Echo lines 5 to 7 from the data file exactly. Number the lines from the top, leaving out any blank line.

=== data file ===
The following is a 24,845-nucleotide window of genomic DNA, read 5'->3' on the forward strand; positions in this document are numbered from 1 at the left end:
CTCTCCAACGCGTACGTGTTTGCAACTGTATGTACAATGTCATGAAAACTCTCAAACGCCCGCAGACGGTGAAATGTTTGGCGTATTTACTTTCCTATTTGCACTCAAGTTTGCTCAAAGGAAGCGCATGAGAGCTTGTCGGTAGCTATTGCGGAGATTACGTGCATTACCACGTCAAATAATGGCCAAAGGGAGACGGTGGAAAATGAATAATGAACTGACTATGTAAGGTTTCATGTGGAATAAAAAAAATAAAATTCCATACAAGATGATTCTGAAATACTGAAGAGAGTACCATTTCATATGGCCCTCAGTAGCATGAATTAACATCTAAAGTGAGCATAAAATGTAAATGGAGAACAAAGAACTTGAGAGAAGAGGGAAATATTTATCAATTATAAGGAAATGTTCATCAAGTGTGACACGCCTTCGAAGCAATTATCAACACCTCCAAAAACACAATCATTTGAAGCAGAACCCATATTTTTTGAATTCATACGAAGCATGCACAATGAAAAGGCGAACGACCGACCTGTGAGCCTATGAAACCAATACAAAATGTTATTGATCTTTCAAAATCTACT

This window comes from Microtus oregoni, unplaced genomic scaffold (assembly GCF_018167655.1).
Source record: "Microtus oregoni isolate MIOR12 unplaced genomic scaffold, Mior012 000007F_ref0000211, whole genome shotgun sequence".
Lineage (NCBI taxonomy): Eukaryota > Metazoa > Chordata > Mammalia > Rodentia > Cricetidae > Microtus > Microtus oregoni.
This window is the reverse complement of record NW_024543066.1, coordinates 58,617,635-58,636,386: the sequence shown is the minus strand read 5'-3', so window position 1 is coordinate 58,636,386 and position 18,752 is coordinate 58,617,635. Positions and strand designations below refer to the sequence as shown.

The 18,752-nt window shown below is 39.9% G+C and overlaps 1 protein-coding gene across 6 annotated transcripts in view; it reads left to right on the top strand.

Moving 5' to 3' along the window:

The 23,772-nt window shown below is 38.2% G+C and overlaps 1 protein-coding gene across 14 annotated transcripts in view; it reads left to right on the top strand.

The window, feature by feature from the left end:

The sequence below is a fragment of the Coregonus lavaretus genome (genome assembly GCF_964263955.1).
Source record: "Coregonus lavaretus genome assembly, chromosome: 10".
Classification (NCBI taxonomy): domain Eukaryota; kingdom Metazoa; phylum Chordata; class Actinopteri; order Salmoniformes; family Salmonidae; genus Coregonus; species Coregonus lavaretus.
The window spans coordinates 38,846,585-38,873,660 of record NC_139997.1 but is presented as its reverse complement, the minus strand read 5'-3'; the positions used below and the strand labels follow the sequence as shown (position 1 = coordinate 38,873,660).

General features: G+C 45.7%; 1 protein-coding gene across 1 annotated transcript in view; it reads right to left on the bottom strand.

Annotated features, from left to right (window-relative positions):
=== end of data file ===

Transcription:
Lineage (NCBI taxonomy): Eukaryota > Metazoa > Chordata > Mammalia > Rodentia > Cricetidae > Microtus > Microtus oregoni.
This window is the reverse complement of record NW_024543066.1, coordinates 58,617,635-58,636,386: the sequence shown is the minus strand read 5'-3', so window position 1 is coordinate 58,636,386 and position 18,752 is coordinate 58,617,635. Positions and strand designations below refer to the sequence as shown.

The 18,752-nt window shown below is 39.9% G+C and overlaps 1 protein-coding gene across 6 annotated transcripts in view; it reads left to right on the top strand.